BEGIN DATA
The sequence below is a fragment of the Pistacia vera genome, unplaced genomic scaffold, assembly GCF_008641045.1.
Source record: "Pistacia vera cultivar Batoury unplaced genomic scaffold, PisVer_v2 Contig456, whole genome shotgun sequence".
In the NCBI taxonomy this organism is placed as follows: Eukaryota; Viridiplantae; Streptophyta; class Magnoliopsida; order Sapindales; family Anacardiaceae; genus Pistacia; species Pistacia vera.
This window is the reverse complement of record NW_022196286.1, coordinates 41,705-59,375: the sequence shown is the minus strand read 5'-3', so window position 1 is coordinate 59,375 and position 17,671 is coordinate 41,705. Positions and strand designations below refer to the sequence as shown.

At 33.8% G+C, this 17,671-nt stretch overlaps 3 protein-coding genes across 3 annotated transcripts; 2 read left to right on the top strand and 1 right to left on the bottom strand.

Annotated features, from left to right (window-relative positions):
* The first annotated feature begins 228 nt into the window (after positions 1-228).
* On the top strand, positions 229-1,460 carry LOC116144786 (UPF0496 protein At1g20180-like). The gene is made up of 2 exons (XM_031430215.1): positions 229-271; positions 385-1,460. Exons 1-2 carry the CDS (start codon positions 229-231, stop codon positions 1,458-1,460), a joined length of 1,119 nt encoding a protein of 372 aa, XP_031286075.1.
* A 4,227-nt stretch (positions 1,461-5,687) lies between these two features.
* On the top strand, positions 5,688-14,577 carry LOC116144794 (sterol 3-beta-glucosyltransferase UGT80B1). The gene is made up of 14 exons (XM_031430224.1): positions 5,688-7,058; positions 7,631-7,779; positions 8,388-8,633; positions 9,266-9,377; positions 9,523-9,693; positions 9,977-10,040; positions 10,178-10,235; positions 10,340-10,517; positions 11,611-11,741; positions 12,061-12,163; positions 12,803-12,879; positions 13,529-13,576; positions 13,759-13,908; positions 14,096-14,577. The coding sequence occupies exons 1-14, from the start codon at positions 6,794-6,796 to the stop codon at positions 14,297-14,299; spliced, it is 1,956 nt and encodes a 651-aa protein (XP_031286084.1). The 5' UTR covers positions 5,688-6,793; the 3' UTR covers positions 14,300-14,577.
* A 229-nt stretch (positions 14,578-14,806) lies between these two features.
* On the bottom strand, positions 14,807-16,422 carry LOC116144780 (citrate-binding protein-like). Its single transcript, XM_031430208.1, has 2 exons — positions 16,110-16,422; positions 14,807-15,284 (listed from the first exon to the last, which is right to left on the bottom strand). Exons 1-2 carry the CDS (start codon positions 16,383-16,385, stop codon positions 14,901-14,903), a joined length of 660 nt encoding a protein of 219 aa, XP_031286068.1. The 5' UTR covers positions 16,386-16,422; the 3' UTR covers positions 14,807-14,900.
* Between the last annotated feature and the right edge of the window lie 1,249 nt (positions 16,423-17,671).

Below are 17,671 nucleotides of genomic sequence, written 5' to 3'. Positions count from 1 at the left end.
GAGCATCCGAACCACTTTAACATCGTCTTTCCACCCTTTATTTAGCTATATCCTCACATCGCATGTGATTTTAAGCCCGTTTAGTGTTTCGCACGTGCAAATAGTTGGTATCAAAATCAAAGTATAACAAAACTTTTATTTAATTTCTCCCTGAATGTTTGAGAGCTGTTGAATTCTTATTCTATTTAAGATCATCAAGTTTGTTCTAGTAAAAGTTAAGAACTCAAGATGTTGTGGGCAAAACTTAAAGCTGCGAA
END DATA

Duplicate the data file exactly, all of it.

The sequence below is a fragment of the Pistacia vera genome, unplaced genomic scaffold, assembly GCF_008641045.1.
Source record: "Pistacia vera cultivar Batoury unplaced genomic scaffold, PisVer_v2 Contig456, whole genome shotgun sequence".
In the NCBI taxonomy this organism is placed as follows: Eukaryota; Viridiplantae; Streptophyta; class Magnoliopsida; order Sapindales; family Anacardiaceae; genus Pistacia; species Pistacia vera.
This window is the reverse complement of record NW_022196286.1, coordinates 41,705-59,375: the sequence shown is the minus strand read 5'-3', so window position 1 is coordinate 59,375 and position 17,671 is coordinate 41,705. Positions and strand designations below refer to the sequence as shown.

At 33.8% G+C, this 17,671-nt stretch overlaps 3 protein-coding genes across 3 annotated transcripts; 2 read left to right on the top strand and 1 right to left on the bottom strand.

Annotated features, from left to right (window-relative positions):
* The first annotated feature begins 228 nt into the window (after positions 1-228).
* On the top strand, positions 229-1,460 carry LOC116144786 (UPF0496 protein At1g20180-like). The gene is made up of 2 exons (XM_031430215.1): positions 229-271; positions 385-1,460. Exons 1-2 carry the CDS (start codon positions 229-231, stop codon positions 1,458-1,460), a joined length of 1,119 nt encoding a protein of 372 aa, XP_031286075.1.
* A 4,227-nt stretch (positions 1,461-5,687) lies between these two features.
* On the top strand, positions 5,688-14,577 carry LOC116144794 (sterol 3-beta-glucosyltransferase UGT80B1). The gene is made up of 14 exons (XM_031430224.1): positions 5,688-7,058; positions 7,631-7,779; positions 8,388-8,633; positions 9,266-9,377; positions 9,523-9,693; positions 9,977-10,040; positions 10,178-10,235; positions 10,340-10,517; positions 11,611-11,741; positions 12,061-12,163; positions 12,803-12,879; positions 13,529-13,576; positions 13,759-13,908; positions 14,096-14,577. The coding sequence occupies exons 1-14, from the start codon at positions 6,794-6,796 to the stop codon at positions 14,297-14,299; spliced, it is 1,956 nt and encodes a 651-aa protein (XP_031286084.1). The 5' UTR covers positions 5,688-6,793; the 3' UTR covers positions 14,300-14,577.
* A 229-nt stretch (positions 14,578-14,806) lies between these two features.
* On the bottom strand, positions 14,807-16,422 carry LOC116144780 (citrate-binding protein-like). Its single transcript, XM_031430208.1, has 2 exons — positions 16,110-16,422; positions 14,807-15,284 (listed from the first exon to the last, which is right to left on the bottom strand). Exons 1-2 carry the CDS (start codon positions 16,383-16,385, stop codon positions 14,901-14,903), a joined length of 660 nt encoding a protein of 219 aa, XP_031286068.1. The 5' UTR covers positions 16,386-16,422; the 3' UTR covers positions 14,807-14,900.
* Between the last annotated feature and the right edge of the window lie 1,249 nt (positions 16,423-17,671).

Below are 17,671 nucleotides of genomic sequence, written 5' to 3'. Positions count from 1 at the left end.
GAGCATCCGAACCACTTTAACATCGTCTTTCCACCCTTTATTTAGCTATATCCTCACATCGCATGTGATTTTAAGCCCGTTTAGTGTTTCGCACGTGCAAATAGTTGGTATCAAAATCAAAGTATAACAAAACTTTTATTTAATTTCTCCCTGAATGTTTGAGAGCTGTTGAATTCTTATTCTATTTAAGATCATCAAGTTTGTTCTAGTAAAAGTTAAGAACTCAAGATGTTGTGGGCAAAACTTAAAGCTGCGAA